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Review - Les Misérables: Lynch & Patterson’s production was superb

By Liv Wilson



Les Misérables

Music by Claude-Michel Schönberg

Lyrics by Alain Boubill & Jean-Marc Natel

Book by Alain Boubill & Claude-Michel Schönberg

Based on Victor Hugo’s novel, Les Misérables

Directed by Cienda McNamara

Musical Directed by Lucas D. Lynch

Executive Produced by Samantha Patterson

Redcliffe Entertainment Centre


Season has ended.


Les Misérables is arguably one of the world's most iconic and well-loved musicals, which tells the story of Jean Valjean, a former convict who spends his life seeking redemption & learning the dynamic power of love.

This story is set against the backdrop of 19th-century France, amidst the French Revolution & presents timeless themes of perseverance, generational suffering and the ultimate acts of compassion.

The storyline encompasses war, crime, love, loss and tenacity that parallels our current world almost perfectly.

Lynch & Patterson’s production was superb. The casting & direction by Cienda McNamara were very impressive as was the Musical Direction by Lynch.

The stand-out of this show was the vocals; they were incredibly powerful & moving. It was clear that a significant part of the rehearsal period was spent focusing on this (as it should be for a show of this magnitude); it would have been great to see an equal emphasis put on the acting as from time to time there seemed to be a slight disconnect between the acting & vocals.

The highlight of the musical was the sheer impressiveness of the larger ensemble numbers. One Day More was perfectly choreographed and sung, as was Do You Hear The People Sing & its reprise. Jesse Blachut, who demanded stage presence as Enjolras, was commanding in his portrayal and was especially captivating in these two numbers. I was surprised to read that Blachut was originally cast as an ensemble-member who stepped up to fill the role of Enjolras in this performance.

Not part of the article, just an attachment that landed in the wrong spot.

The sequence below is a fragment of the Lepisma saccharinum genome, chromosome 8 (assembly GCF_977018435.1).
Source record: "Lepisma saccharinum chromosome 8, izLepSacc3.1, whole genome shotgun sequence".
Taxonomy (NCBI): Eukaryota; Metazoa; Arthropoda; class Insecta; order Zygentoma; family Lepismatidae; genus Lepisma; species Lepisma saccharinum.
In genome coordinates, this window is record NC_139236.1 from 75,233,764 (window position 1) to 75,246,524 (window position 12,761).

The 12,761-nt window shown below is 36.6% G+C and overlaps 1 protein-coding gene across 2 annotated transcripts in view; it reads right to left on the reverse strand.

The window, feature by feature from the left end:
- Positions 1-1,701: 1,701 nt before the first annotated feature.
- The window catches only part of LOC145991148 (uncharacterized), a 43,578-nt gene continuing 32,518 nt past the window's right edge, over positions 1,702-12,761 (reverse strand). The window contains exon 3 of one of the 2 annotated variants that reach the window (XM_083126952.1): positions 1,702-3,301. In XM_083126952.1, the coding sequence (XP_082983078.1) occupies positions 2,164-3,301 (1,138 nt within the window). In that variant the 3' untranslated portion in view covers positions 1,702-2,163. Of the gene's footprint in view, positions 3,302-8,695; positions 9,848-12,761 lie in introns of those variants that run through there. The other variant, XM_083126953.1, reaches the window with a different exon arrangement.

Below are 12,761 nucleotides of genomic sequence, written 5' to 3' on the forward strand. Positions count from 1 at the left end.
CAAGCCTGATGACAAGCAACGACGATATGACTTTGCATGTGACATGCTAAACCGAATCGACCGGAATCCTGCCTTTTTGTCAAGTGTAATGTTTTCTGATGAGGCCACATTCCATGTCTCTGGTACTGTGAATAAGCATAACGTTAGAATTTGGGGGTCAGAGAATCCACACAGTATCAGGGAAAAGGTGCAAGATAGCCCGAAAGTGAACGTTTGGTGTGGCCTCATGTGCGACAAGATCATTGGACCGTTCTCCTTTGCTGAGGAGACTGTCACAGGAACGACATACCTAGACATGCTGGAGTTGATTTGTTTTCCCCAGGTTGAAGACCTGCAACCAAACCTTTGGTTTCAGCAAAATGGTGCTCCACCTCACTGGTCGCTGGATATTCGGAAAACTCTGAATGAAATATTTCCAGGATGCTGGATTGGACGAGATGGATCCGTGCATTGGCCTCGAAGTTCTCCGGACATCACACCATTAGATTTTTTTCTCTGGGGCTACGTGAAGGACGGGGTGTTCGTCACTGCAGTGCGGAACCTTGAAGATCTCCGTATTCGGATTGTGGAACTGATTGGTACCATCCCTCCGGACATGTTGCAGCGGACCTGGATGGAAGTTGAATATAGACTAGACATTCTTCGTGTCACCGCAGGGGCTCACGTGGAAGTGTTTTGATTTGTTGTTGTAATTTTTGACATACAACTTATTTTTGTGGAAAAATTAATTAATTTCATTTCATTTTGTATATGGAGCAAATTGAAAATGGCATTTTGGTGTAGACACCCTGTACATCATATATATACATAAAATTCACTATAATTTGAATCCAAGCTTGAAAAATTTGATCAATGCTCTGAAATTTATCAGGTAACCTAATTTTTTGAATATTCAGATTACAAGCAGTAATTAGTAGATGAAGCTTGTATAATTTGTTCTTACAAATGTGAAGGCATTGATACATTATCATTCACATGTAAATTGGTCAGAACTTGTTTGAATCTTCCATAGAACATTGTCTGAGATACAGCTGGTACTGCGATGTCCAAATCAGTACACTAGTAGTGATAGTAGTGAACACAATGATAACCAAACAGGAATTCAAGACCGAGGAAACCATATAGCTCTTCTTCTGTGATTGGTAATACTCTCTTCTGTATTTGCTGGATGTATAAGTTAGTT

Nykita O’Keefe as Eponine was utter perfection from the moment she entered stage, both vocally and theatrically On My Own was the stand out solo female performance of the show. I was moved by O’Keefe’s acting ability and smooth vocals throughout the show.

Lionel Theunissen did an excellent job of capturing the relentless menace of Javert.

One of the slight flaws in the show was an inconsistency of lighting cues. There were numerous times where cast members were left unlit on stage which distracted from the otherwise excellent performance.

The star of the show was Shannon Foley who played Jean Valjean to perfection. Every single song he performed was unblemished. It was hard to take your eyes off of him because he was always in character & ‘working’. Foley oozed experience and charisma the whole show. He left me speechless numerous times & there wasn’t a dry eye in the house after his exquisite performance of Bring Him Home.

The chemistry between Cosette and Marius was beautifully directed. Samantha Patterson & Travis Holmes connected with their roles and were a strong on-stage team from their first meeting.

The set was terrifically designed by David Lawrence & was utilised well for this large-scale show. It was clever yet simple enough not to pull attention from the performers.

Unfortunately for readers the season of Les Misérables has finished, however I urge everyone to get along to Lynch & Patterson’s upcoming show.

Please visit their website for information on their next show, ‘The ABBA Experience’ playing at Twelfth Night Theatre in May.

https://www.lynchandpaterson.com/events/abbaexperience